Unemployment, regardless of the reason, is tough. It’s natural for job seekers to grieve, rant and rave, or become angry with being unemployed. And staying unemployed for a long period of time can add to your initial frustration.
However, once you work through the emotions you are experiencing, it’s time to get back on track and make unemployment productive by using your job search time wisely.
Organize Your Work Day as if You Were Employed
Yes, you’ve heard this before. But it still holds true. The only way to find a job is to actively look for one. And the only way to look for a job is by organizing each day to reach your job hunting goals.
For unemployed job seekers this includes identifying how and where to look for employment, preparing a great cover letter and resume, going on job interviews, attending a class or networking event, learning how to market yourself or doing whatever it takes.
Sure it would be easier to lie around all day and watch television, but in order to find a new position unemployed job seekers have to be proactive. That means you need to advance your job search each day by committing to accomplishing at least one goal.
Job Seekers Can Brush-up Old Job Skills and Add News Ones
While looking for a new job will likely take up a lot of your time, it is important to keep your job skills fresh. And as difficult as unemployment might be, it just might be the most opportune time to learn a new software program, take a much needed class or even brush-up on resume writing and interviewing skills.
While job seekers plan and organize their day, they should consider what skills employers most frequently request and be sure they have those skills. You can look for free and relatively inexpensive skills training courses at community colleges, community-based organizations, and government sponsored services such as CareerOneStop.org.
Unemployed Workers Should Join a Career Search and Networking Group
Okay, here’s another one you’ve heard before. You need to network; not only during times of unemployment, but whenever you get the chance.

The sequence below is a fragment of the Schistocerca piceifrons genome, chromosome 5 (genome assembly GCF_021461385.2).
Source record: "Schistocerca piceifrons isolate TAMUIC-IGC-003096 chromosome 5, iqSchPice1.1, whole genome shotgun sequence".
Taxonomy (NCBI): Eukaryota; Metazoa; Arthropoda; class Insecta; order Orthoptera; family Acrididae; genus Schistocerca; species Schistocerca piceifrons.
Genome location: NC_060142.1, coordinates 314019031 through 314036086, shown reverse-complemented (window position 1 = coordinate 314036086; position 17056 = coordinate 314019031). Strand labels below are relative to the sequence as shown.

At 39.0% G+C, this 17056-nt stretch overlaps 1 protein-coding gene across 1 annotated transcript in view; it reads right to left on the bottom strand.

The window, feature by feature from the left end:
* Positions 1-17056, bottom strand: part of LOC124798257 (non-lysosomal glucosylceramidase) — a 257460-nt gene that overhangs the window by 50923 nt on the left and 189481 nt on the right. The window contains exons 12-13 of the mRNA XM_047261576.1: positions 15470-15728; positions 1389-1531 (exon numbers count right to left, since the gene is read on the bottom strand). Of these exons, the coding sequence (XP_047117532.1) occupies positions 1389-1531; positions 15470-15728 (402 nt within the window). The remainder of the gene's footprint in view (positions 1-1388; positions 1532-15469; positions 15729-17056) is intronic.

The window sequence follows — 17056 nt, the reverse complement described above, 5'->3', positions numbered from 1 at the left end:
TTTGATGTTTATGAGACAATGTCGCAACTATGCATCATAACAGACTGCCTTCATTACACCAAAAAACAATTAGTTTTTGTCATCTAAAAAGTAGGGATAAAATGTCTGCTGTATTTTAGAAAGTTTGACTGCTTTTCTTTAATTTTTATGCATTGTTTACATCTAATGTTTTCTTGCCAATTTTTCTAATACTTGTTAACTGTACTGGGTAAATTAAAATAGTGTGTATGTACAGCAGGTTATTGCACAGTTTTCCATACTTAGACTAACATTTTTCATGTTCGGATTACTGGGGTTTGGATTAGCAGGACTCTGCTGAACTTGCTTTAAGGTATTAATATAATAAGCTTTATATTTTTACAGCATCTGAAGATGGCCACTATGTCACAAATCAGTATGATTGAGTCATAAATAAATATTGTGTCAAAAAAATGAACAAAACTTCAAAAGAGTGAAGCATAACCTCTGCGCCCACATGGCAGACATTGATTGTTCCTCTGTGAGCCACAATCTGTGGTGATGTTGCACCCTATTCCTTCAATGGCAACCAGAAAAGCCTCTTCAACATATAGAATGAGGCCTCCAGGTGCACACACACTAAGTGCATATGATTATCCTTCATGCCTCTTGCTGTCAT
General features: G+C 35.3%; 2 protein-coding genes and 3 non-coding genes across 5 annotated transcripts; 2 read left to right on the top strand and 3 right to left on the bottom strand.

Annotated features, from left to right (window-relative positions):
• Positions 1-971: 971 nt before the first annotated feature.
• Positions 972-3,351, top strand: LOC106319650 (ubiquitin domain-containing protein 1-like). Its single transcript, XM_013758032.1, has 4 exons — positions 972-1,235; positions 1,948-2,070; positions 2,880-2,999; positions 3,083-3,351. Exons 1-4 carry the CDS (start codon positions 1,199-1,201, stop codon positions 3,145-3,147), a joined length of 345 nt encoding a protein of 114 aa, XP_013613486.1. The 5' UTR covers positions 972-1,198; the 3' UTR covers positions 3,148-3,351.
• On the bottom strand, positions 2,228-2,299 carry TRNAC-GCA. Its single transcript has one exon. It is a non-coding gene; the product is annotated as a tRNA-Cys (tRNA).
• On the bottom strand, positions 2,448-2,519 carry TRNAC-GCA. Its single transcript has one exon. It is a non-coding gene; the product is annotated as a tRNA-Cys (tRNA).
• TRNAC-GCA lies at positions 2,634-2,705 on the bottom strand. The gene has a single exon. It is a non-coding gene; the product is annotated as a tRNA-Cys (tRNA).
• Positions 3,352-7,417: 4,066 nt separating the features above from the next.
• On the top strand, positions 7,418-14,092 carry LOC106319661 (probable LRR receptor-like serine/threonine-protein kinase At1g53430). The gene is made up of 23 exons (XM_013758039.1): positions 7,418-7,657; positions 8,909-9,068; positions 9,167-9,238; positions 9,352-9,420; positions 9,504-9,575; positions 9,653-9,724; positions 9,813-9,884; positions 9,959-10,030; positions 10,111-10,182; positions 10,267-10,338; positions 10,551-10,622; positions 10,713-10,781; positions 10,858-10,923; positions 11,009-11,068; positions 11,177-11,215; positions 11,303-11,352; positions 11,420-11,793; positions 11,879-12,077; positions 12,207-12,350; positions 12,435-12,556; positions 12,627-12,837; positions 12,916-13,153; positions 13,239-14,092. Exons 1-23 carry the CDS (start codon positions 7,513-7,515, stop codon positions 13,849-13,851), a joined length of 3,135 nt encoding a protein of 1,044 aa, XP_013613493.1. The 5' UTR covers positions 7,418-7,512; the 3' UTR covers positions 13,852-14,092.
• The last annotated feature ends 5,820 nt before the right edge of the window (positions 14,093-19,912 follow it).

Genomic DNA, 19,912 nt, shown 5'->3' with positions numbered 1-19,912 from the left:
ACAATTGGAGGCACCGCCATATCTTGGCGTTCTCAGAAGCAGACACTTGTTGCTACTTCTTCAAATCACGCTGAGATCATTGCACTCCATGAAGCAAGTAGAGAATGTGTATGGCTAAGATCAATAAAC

That’s where career support and networking groups come in. Career support and networking groups offer practical and emotional support to people who are unemployed by providing encouragement, networking opportunities, and career support and guidance.
Networking groups include professional associations, alumni associations, local community-based career groups as well as social media networks. For anyone interested in finding the best career support and networking group for them, check out The Riley Guide.
Unemployed Workers Need to Gain New Work Experience
The difficulty with being unemployed for any length of time is that your skill sets and job knowledge get rusty. So it is important to keep your skills fresh by doing temporary, volunteer or part-time work.
Remember Hurricanes Charley, Frances and a few others that blew through Florida and the East Coast the end of summer 2004? Because of the damage they did, the Federal Emergency Management Agency (FEMA) hired a large group of temporary customer service reps in a few areas around the U.S. for about a six month period to process the claims of those who were affected. It was long hours for good pay.
And this year, the U.S. Census Bureau was testing and hiring census takers for the 2010 census. They were offering part-time, temporary jobs for those interested in working evenings and weekends. The U.S. Post Office is another federal agency that frequently hires part-time and temporary workers.
Now with the holiday season fast approaching, unemployed job seekers have a chance at another group of temporary employment opportunities. Retailers are in the process of hiring temporary seasonal retail workers for Halloween as well as the winter holidays. If you are hoping to land a temporary seasonal retail job, now is the time.
The whole idea is that looking for work takes time and energy. And job seekers who are serious about finding the right position need to use their job search time and skills wisely.